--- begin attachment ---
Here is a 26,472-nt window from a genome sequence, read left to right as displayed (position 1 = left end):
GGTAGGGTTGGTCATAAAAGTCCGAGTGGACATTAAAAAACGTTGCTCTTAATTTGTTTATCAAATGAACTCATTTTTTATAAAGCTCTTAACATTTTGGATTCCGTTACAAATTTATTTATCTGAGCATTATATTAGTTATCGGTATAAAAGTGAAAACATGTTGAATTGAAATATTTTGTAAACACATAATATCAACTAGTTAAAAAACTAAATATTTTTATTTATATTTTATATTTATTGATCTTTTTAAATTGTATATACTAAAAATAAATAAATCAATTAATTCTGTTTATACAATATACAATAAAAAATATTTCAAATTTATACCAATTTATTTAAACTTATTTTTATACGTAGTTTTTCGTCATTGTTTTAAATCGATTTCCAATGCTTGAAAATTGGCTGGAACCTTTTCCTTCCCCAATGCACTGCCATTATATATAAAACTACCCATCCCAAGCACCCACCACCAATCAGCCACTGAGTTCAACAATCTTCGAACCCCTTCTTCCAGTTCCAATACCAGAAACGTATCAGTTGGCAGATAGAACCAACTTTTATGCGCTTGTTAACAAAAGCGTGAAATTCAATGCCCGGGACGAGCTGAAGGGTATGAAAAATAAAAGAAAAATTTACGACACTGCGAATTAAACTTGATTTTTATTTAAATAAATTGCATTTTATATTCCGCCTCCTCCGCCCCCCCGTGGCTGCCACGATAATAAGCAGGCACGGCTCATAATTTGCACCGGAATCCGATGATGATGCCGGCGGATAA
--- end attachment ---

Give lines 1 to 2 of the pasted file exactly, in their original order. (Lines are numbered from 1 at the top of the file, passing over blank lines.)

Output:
Here is a 26,472-nt window from a genome sequence, read left to right as displayed (position 1 = left end):
GGTAGGGTTGGTCATAAAAGTCCGAGTGGACATTAAAAAACGTTGCTCTTAATTTGTTTATCAAATGAACTCATTTTTTATAAAGCTCTTAACATTTTGGATTCCGTTACAAATTTATTTATCTGAGCATTATATTAGTTATCGGTATAAAAGTGAAAACATGTTGAATTGAAATATTTTGTAAACACATAATATCAACTAGTTAAAAAACTAAATATTTTTATTTATATTTTATATTTATTGATCTTTTTAAATTGTATATACTAAAAATAAATAAATCAATTAATTCTGTTTATACAATATACAATAAAAAATATTTCAAATTTATACCAATTTATTTAAACTTATTTTTATACGTAGTTTTTCGTCATTGTTTTAAATCGATTTCCAATGCTTGAAAATTGGCTGGAACCTTTTCCTTCCCCAATGCACTGCCATTATATATAAAACTACCCATCCCAAGCACCCACCACCAATCAGCCACTGAGTTCAACAATCTTCGAACCCCTTCTTCCAGTTCCAATACCAGAAACGTATCAGTTGGCAGATAGAACCAACTTTTATGCGCTTGTTAACAAAAGCGTGAAATTCAATGCCCGGGACGAGCTGAAGGGTATGAAAAATAAAAGAAAAATTTACGACACTGCGAATTAAACTTGATTTTTATTTAAATAAATTGCATTTTATATTCCGCCTCCTCCGCCCCCCCGTGGCTGCCACGATAATAAGCAGGCACGGCTCATAATTTGCACCGGAATCCGATGATGATGCCGGCGGATAA